It’s the peak of the summer heat but a bonfire on the beach shared with friends still makes for an enjoyable evening. We will start the bonfire near sunset and will need to be out by 10:00. The bonfire will be between Boardwalk 1 and 2.
To keep things simple, each person brings what you want: food, drinks, chairs and a stick of firewood for a big bonfire. Nothing will be provided but a beautiful beach, a bonfire and, hopefully, a full moon.
Put these dates for the Full Moon Bonfires on your calendar:
Thursday, August 15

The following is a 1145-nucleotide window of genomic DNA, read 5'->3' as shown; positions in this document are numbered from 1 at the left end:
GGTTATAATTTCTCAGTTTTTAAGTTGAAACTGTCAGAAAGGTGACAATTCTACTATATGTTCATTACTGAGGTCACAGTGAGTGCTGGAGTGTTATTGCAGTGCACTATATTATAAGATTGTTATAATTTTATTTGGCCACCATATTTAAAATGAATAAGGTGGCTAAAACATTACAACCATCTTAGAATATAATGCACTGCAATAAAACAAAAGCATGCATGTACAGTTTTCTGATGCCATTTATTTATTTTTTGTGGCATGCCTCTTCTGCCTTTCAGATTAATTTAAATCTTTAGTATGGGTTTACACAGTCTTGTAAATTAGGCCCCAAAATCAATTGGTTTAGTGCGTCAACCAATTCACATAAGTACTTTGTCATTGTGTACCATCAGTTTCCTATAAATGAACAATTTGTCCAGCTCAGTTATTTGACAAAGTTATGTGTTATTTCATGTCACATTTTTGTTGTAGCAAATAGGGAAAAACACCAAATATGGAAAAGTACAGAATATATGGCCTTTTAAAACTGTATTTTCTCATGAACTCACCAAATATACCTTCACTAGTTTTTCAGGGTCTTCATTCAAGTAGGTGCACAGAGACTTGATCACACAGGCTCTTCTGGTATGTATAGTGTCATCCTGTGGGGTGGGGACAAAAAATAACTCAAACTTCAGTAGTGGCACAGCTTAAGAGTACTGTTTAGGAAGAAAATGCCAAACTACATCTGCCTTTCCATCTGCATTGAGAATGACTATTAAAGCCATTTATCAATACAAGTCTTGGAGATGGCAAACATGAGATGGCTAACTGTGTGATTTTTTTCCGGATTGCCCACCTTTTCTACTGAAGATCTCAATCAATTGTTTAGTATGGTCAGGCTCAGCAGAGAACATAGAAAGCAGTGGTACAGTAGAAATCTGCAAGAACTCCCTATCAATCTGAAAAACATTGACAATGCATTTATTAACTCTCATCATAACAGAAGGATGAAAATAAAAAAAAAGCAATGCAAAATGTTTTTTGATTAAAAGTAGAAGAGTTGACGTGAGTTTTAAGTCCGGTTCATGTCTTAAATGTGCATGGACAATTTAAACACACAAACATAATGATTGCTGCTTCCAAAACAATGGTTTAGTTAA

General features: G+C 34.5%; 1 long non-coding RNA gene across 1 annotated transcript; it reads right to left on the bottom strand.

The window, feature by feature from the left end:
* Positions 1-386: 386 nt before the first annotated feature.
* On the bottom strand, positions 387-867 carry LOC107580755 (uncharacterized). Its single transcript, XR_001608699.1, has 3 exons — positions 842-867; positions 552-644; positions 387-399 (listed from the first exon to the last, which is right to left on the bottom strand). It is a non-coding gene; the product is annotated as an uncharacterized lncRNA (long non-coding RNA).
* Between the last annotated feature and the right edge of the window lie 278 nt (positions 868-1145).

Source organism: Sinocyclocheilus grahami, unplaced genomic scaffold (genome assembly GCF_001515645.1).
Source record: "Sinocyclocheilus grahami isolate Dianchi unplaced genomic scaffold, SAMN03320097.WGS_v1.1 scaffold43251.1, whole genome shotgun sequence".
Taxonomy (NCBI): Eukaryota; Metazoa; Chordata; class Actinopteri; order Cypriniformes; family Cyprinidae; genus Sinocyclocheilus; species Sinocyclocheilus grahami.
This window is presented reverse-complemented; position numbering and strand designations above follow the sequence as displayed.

Saturday, September 14
Sunday, October 13
There’s always plenty of room on the beach for everyone, so invite a friend or bring your house guests.
How the Full Moon got its name
Per Old Farmers Almanac (https://www.almanac.com/content/full-moon-names):
The Full Buck Moon – July is normally the month when the new antlers of buck deer push out of their foreheads in coatings of velvety fur. It was also often called the Full Thunder Moon, for the reason that thunderstorms are most frequent during this time. Another name for this month’s Moon was the Full Hay Moon.
I found another web site (http://newsclipper.hubpages.com/hub/The-Moon-Facts-Trivia-and-Folklore) This site also says the Cherokee Indians called it the Ripe Corn Moon and the English Medieval name was Mead Moon.
Another web site (https://www.space.com/16830-full-moon-calendar.html) says the Chinese call it Hungry Ghost Moon.
-Submitted by Judy Morr